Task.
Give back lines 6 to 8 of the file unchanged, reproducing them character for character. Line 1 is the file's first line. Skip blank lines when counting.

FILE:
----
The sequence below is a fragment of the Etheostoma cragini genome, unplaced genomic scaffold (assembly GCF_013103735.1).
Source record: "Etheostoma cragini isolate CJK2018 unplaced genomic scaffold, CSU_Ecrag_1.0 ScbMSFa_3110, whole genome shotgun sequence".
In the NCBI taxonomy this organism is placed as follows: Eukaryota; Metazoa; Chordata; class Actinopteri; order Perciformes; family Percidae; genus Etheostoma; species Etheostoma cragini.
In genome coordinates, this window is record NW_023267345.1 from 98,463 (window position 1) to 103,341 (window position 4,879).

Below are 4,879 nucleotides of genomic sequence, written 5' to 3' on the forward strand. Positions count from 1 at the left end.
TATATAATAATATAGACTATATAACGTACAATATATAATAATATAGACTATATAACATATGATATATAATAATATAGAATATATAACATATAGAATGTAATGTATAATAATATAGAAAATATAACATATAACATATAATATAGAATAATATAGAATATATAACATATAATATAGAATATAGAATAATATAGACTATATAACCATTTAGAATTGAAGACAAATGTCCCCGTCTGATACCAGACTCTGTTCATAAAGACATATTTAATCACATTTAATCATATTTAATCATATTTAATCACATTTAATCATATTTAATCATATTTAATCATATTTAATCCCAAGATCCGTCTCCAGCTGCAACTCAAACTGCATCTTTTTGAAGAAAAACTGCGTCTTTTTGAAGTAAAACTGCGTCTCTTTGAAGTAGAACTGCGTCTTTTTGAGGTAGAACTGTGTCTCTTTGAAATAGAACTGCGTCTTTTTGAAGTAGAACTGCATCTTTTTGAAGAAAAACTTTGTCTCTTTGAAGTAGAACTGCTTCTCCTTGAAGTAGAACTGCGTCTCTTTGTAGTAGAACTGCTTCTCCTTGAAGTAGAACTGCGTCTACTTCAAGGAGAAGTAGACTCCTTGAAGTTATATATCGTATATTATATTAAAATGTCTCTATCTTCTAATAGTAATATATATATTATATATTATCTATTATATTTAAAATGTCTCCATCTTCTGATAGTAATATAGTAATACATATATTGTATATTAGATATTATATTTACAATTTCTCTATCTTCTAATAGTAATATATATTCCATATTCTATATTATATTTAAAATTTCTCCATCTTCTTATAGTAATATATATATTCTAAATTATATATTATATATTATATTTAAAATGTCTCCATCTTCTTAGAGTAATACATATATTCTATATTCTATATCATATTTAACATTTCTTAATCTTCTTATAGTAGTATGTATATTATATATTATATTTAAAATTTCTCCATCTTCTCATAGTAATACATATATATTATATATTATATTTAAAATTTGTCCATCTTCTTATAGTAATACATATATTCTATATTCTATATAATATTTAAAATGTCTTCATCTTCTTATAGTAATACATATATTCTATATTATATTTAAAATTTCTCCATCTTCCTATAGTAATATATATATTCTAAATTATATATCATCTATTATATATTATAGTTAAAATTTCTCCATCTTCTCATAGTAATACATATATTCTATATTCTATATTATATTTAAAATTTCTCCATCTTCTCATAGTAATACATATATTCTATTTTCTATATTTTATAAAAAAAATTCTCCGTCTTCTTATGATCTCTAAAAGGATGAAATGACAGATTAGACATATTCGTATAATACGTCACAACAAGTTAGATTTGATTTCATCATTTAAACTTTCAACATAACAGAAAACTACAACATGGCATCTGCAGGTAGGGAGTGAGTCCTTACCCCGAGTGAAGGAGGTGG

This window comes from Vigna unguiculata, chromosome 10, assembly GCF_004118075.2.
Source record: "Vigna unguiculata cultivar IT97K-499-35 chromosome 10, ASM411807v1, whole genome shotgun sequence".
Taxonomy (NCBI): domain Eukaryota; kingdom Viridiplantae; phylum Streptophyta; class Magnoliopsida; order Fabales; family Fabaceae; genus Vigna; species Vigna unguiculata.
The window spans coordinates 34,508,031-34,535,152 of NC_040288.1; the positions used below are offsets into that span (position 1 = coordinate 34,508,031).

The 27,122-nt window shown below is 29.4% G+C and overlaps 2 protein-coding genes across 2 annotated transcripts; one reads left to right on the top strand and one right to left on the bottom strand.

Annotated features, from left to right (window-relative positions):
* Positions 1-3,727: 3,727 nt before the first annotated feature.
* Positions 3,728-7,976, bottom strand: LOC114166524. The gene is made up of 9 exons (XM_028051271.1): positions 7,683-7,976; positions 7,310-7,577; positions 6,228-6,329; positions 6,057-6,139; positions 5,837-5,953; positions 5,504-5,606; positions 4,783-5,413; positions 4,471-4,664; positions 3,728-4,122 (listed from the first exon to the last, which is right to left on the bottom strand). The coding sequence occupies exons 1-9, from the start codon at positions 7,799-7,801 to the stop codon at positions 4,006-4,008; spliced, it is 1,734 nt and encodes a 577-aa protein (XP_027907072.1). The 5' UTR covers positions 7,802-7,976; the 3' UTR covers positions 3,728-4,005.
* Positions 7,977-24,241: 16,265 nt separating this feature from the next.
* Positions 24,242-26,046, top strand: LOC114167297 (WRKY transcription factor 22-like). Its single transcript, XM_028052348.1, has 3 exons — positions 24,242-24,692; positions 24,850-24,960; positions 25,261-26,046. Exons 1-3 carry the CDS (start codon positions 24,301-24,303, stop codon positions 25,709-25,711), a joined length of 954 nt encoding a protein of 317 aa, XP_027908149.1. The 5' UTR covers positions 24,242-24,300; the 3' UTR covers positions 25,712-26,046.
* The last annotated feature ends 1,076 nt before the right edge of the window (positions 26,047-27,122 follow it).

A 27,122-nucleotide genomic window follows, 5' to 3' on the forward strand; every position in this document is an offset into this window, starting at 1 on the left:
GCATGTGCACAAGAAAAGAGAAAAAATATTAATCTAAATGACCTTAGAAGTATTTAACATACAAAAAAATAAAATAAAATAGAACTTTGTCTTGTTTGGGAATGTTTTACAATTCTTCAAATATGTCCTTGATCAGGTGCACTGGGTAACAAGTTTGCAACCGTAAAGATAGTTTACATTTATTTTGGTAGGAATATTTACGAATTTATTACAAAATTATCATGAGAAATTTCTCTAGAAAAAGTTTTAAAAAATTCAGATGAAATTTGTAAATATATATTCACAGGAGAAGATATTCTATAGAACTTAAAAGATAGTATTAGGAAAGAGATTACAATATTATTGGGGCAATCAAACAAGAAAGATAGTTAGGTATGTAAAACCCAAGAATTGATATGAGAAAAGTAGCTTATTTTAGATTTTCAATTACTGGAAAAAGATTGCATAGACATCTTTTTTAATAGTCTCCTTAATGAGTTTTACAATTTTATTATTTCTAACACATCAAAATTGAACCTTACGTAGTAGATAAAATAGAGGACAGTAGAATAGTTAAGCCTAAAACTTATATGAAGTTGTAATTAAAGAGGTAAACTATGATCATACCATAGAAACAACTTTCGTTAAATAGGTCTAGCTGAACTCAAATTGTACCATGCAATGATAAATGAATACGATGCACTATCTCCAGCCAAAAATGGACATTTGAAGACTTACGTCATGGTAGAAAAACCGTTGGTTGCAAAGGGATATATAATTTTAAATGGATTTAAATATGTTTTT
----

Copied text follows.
TATATAATAATATAGACTATATAACGTACAATATATAATAATATAGACTATATAACATATGATATATAATAATATAGAATATATAACATATAGAATGTAATGTATAATAATATAGAAAATATAACATATAACATATAATATAGAATAATATAGAATATATAACATATAATATAGAATATAGAATAATATAGACTATATAACCATTTAGAATTGAAGACAAATGTCCCCGTCTGATACCAGACTCTGTTCATAAAGACATATTTAATCACATTTAATCATATTTAATCATATTTAATCACATTTAATCATATTTAATCATATTTAATCATATTTAATCCCAAGATCCGTCTCCAGCTGCAACTCAAACTGCATCTTTTTGAAGAAAAACTGCGTCTTTTTGAAGTAAAACTGCGTCTCTTTGAAGTAGAACTGCGTCTTTTTGAGGTAGAACTGTGTCTCTTTGAAATAGAACTGCGTCTTTTTGAAGTAGAACTGCATCTTTTTGAAGAAAAACTTTGTCTCTTTGAAGTAGAACTGCTTCTCCTTGAAGTAGAACTGCGTCTCTTTGTAGTAGAACTGCTTCTCCTTGAAGTAGAACTGCGTCTACTTCAAGGAGAAGTAGACTCCTTGAAGTTATATATCGTATATTATATTAAAATGTCTCTATCTTCTAATAGTAATATATATATTATATATTATCTATTATATTTAAAATGTCTCCATCTTCTGATAGTAATATAGTAATACATATATTGTATATTAGATATTATATTTACAATTTCTCTATCTTCTAATAGTAATATATATTCCATATTCTATATTATATTTAAAATTTCTCCATCTTCTTATAGTAATATATATATTCTAAATTATATATTATATATTATATTTAAAATGTCTCCATCTTCTTAGAGTAATACATATATTCTATATTCTATATCATATTTAACATTTCTTAATCTTCTTATAGTAGTATGTATATTATATATTATATTTAAAATTTCTCCATCTTCTCATAGTAATACATATATATTATATATTATATTTAAAATTTGTCCATCTTCTTATAGTAATACATATATTCTATATTCTATATAATATTTAAAATGTCTTCATCTTCTTATAGTAATACATATATTCTATATTATATTTAAAATTTCTCCATCTTCCTATAGTAATATATATATTCTAAATTATATATCATCTATTATATATTATAGTTAAAATTTCTCCATCTTCTCATAGTAATACATATATTCTATATTCTATATTATATTTAAAATTTCTCCATCTTCTCATAGTAATACATATATTCTATTTTCTATATTTTATAAAAAAAATTCTCCGTCTTCTTATGATCTCTAAAAGGATGAAATGACAGATTAGACATATTCGTATAATACGTCACAACAAGTTAGATTTGATTTCATCATTTAAACTTTCAACATAACAGAAAACTACAACATGGCATCTGCAGGTAGGGAGTGAGTCCTTACCCCGAGTGAAGGAGGTGG

This window comes from Vigna unguiculata, chromosome 10, assembly GCF_004118075.2.
Source record: "Vigna unguiculata cultivar IT97K-499-35 chromosome 10, ASM411807v1, whole genome shotgun sequence".